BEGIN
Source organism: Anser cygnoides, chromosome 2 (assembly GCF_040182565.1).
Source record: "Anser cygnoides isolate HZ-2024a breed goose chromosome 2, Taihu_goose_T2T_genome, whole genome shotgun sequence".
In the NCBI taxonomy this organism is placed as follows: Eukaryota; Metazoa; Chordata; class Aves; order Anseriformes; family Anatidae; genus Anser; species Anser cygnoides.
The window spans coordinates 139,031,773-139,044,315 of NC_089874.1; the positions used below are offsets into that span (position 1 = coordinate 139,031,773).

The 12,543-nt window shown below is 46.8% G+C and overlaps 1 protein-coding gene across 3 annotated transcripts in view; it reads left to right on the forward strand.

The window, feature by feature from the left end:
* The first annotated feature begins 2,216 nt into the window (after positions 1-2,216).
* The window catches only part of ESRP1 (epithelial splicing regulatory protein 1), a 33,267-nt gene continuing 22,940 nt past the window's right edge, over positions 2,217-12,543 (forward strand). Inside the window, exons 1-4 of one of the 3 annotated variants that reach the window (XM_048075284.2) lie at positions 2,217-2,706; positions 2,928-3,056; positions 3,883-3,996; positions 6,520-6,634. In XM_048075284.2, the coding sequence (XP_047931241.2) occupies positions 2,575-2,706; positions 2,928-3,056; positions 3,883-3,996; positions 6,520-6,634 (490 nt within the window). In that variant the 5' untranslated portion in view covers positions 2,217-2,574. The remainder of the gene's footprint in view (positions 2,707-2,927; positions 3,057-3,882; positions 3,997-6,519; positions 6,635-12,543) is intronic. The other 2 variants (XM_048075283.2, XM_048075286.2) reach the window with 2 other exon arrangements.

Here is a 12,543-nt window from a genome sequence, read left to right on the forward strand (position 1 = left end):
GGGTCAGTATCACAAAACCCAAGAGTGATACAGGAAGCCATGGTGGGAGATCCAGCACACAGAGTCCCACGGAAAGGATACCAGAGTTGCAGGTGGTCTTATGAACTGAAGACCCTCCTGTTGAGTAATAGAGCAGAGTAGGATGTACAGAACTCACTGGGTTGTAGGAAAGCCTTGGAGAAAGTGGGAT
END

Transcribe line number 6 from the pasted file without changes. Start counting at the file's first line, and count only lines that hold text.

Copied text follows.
The window, feature by feature from the left end: